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Berg Balance Scale

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Berg Balance Scale

The Berg Balance Scale is the name of a clinical test which determines the static and balance abilities of the participant. Health care professionals will often administer the Berg Balance Scale test prior prescribing treatment for elderly individuals or patients with a history in conditions such as Parkinson’s disease, cardiovascular disease and multiple sclerosis.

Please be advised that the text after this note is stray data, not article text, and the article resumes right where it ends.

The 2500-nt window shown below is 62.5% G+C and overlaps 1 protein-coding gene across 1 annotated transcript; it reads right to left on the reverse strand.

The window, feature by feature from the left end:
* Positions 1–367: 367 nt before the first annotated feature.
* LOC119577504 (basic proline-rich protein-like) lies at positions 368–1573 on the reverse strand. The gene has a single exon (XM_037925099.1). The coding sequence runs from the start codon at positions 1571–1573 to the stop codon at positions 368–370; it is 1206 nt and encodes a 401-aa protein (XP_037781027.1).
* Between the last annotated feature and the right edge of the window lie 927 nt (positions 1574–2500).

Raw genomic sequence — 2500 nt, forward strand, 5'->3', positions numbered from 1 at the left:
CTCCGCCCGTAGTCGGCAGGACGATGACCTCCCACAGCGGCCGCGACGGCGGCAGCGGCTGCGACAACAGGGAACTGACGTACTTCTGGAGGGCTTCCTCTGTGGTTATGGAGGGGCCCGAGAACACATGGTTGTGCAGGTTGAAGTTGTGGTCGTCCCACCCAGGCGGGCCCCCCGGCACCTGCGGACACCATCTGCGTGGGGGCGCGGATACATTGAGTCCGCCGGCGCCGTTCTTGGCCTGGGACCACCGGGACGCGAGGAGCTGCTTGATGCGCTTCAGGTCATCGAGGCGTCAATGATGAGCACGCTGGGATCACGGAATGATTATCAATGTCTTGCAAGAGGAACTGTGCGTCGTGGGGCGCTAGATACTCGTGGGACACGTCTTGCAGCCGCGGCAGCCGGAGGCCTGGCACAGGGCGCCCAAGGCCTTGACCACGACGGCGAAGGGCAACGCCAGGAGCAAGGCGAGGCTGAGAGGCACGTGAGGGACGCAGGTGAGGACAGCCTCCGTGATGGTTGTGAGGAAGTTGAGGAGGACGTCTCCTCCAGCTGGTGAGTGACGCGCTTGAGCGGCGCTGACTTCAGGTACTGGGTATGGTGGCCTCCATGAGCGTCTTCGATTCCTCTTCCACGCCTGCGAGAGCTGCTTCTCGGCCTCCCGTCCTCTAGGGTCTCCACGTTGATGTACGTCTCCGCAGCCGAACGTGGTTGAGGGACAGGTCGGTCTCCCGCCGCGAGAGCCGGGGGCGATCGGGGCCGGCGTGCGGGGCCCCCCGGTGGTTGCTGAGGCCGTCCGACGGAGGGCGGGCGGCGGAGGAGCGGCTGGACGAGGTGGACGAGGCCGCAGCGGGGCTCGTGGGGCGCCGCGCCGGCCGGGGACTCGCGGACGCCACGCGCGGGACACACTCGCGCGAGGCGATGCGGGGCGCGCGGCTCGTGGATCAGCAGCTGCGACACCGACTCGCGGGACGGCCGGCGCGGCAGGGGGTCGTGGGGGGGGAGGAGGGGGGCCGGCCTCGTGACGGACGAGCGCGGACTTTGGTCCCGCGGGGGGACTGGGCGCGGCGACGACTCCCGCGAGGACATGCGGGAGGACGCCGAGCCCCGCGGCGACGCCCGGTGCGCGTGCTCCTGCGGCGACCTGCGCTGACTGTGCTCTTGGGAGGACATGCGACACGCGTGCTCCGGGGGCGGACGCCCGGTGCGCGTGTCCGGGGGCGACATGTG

The Berg Balance Scale comprises of 14 simple tests, including things such as standing up from a sitting position, or standing up on one foot, which are rated on a scale of 0 (unable) to 4 (independent). Most of the tests in the Berg Balance Scale ask the subjects to maintain a particular position for a specific amount of time with points be deducted if the time is not met, the subject requires supervision, or if the subject touches an external support. In order to carry out the 14 tests within the Berg Balance Scale, the following equipment is needed: a ruler, 2 standard chairs, a footstool, a 15ft walkway, and a stopwatch. The final measure of the Berg Balance Scale test is the sum of these constituent parts which fall into three sections: <20 = wheelchair bound; >20<40 = walking with assistance; and finally, >40<56 independent.

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